Besides the new introduction of Raesinia, out three heroes also have their own parts to play in the story of The Shadow Throne. Janus bet Valnich is appointed Minister of Justice on the deathbed of the King, the King feels that action is required and who better than Janus? Janus immediately jumps to the occasion and appoints Captain Marcus d'Ivoire as head of the policing force know as the Armsmen, whose job it is to see just what the concordat of Orlanko is up to. The Concordat is best seen as the secret police of the Duke, they are to do the dirty jobs in the name of Orlanko. Janus sends Winter Ihernglass to infiltrate a group of of dangerous women who are marked as a criminal group. As you can see all the storylines and points-of-view from Raesinia, Janus, Marcus and winter offer, in this change of scenery a completely new challenge for all of them. In each of the storylines there are some big reveals, I already hinted towards one in Raesinia's storyline but in those of Janus, Marcus and Winter there are also a few. With this Django Wexler keeps his story fresh and exciting and you never, ever will know what happens next to your favorite character.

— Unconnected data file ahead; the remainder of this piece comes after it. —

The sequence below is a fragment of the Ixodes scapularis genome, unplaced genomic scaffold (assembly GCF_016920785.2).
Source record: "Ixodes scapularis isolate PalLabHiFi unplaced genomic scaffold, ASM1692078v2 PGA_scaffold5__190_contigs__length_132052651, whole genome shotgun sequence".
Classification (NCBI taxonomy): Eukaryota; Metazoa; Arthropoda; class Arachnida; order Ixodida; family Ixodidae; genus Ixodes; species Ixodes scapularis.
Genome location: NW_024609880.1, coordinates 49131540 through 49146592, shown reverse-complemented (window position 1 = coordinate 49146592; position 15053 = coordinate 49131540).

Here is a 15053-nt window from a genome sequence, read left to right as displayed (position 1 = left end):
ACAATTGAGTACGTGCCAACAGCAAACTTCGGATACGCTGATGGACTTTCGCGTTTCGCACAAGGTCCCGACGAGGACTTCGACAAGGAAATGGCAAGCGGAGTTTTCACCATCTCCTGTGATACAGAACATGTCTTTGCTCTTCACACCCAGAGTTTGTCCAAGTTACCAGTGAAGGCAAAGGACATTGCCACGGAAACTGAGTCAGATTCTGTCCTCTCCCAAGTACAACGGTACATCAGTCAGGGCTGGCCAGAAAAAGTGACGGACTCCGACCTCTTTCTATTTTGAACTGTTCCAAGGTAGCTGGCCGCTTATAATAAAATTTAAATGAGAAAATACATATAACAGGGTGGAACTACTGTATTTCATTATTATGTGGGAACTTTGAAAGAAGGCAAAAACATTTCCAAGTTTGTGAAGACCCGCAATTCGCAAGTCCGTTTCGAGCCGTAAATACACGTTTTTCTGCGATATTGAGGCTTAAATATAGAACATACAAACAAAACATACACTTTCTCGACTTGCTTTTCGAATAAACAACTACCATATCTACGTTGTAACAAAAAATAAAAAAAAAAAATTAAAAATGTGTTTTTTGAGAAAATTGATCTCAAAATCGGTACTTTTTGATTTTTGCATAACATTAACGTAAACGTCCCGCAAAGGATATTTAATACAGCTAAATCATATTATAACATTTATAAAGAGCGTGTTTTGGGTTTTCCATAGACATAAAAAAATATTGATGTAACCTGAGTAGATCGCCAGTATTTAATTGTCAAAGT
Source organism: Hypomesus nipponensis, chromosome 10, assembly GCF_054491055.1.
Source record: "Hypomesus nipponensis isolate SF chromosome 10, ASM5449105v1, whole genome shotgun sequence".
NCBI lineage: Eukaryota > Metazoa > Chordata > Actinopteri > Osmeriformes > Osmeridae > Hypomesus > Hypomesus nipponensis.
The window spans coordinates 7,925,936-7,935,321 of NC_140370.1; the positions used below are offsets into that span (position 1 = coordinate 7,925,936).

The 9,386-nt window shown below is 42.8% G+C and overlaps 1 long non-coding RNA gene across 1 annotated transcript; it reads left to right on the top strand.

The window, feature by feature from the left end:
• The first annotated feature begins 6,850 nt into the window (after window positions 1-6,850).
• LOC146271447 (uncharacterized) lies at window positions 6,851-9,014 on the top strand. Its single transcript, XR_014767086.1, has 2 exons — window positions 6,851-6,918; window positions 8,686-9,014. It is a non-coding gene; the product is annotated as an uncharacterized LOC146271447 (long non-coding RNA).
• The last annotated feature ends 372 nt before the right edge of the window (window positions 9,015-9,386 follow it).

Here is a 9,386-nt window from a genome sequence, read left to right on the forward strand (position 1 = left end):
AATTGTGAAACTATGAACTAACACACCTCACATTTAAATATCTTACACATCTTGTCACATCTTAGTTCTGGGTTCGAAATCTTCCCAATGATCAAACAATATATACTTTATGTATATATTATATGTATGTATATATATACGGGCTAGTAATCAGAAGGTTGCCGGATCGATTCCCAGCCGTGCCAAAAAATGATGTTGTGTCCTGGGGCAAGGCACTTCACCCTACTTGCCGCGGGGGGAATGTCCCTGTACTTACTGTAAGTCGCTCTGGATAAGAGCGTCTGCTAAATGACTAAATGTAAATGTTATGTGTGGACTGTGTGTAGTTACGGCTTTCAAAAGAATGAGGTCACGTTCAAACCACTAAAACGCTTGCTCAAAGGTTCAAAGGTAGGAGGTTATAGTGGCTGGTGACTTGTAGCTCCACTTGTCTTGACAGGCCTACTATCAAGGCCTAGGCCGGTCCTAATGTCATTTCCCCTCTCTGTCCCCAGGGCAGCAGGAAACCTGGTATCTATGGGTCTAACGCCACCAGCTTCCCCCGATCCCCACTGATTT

One thing that I do have to emphasise about the general story of The Shadow Throne is that the focus is on the female character cast, the most "screen" time is seen from the perspectives of Raesinia and Winter. Like I have said with the change of scenery it isn't at all a bad point, might take some getting used to though. I was used to the strong leads of Janus and Marcus and reading about Raesinia was a bit different but once you get to know Raesinia more and more she will proofs to be just as an amazing characters as the ones that you had already gotten to know in the first book. Also, The Shadow Campaigns is set to be a five book series, so introducing some new perspectives and directions of the story is more than normal. To be honest, Django Wexler does this with the utmost skill, and this change taking it from the desert to the confines of the city creates a much more grander feeling with all the political intrigue going on and when you find out the links between The Thousand Names and what Raesinia is. Just spot on. The word: falter is abscent from Django Wexler's dictionary. It's spot on.